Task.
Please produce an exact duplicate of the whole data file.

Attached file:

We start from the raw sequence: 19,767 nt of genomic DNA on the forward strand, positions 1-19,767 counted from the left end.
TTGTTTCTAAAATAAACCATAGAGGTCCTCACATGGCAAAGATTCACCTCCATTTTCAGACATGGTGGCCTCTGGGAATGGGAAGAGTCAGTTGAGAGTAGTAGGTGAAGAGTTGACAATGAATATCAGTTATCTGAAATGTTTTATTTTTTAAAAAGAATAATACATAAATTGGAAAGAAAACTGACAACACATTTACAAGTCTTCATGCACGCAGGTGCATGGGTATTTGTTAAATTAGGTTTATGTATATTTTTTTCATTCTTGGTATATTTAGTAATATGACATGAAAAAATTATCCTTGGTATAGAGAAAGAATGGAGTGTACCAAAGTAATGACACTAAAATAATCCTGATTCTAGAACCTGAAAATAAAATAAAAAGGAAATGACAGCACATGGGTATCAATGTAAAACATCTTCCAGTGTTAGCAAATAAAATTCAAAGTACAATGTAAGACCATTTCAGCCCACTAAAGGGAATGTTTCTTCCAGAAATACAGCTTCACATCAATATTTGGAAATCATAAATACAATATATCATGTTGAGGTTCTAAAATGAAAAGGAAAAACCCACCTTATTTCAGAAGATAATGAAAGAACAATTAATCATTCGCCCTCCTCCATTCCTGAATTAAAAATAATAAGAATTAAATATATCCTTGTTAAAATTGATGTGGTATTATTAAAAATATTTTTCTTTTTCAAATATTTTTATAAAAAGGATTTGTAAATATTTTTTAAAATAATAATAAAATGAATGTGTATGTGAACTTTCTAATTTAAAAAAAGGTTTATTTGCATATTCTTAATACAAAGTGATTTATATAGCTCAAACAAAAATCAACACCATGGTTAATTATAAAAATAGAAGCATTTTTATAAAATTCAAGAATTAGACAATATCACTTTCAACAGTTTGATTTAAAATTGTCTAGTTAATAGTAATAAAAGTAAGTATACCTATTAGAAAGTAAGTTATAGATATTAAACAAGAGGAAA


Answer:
We start from the raw sequence: 19,767 nt of genomic DNA on the forward strand, positions 1-19,767 counted from the left end.
TTGTTTCTAAAATAAACCATAGAGGTCCTCACATGGCAAAGATTCACCTCCATTTTCAGACATGGTGGCCTCTGGGAATGGGAAGAGTCAGTTGAGAGTAGTAGGTGAAGAGTTGACAATGAATATCAGTTATCTGAAATGTTTTATTTTTTAAAAAGAATAATACATAAATTGGAAAGAAAACTGACAACACATTTACAAGTCTTCATGCACGCAGGTGCATGGGTATTTGTTAAATTAGGTTTATGTATATTTTTTTCATTCTTGGTATATTTAGTAATATGACATGAAAAAATTATCCTTGGTATAGAGAAAGAATGGAGTGTACCAAAGTAATGACACTAAAATAATCCTGATTCTAGAACCTGAAAATAAAATAAAAAGGAAATGACAGCACATGGGTATCAATGTAAAACATCTTCCAGTGTTAGCAAATAAAATTCAAAGTACAATGTAAGACCATTTCAGCCCACTAAAGGGAATGTTTCTTCCAGAAATACAGCTTCACATCAATATTTGGAAATCATAAATACAATATATCATGTTGAGGTTCTAAAATGAAAAGGAAAAACCCACCTTATTTCAGAAGATAATGAAAGAACAATTAATCATTCGCCCTCCTCCATTCCTGAATTAAAAATAATAAGAATTAAATATATCCTTGTTAAAATTGATGTGGTATTATTAAAAATATTTTTCTTTTTCAAATATTTTTATAAAAAGGATTTGTAAATATTTTTTAAAATAATAATAAAATGAATGTGTATGTGAACTTTCTAATTTAAAAAAAGGTTTATTTGCATATTCTTAATACAAAGTGATTTATATAGCTCAAACAAAAATCAACACCATGGTTAATTATAAAAATAGAAGCATTTTTATAAAATTCAAGAATTAGACAATATCACTTTCAACAGTTTGATTTAAAATTGTCTAGTTAATAGTAATAAAAGTAAGTATACCTATTAGAAAGTAAGTTATAGATATTAAACAAGAGGAAA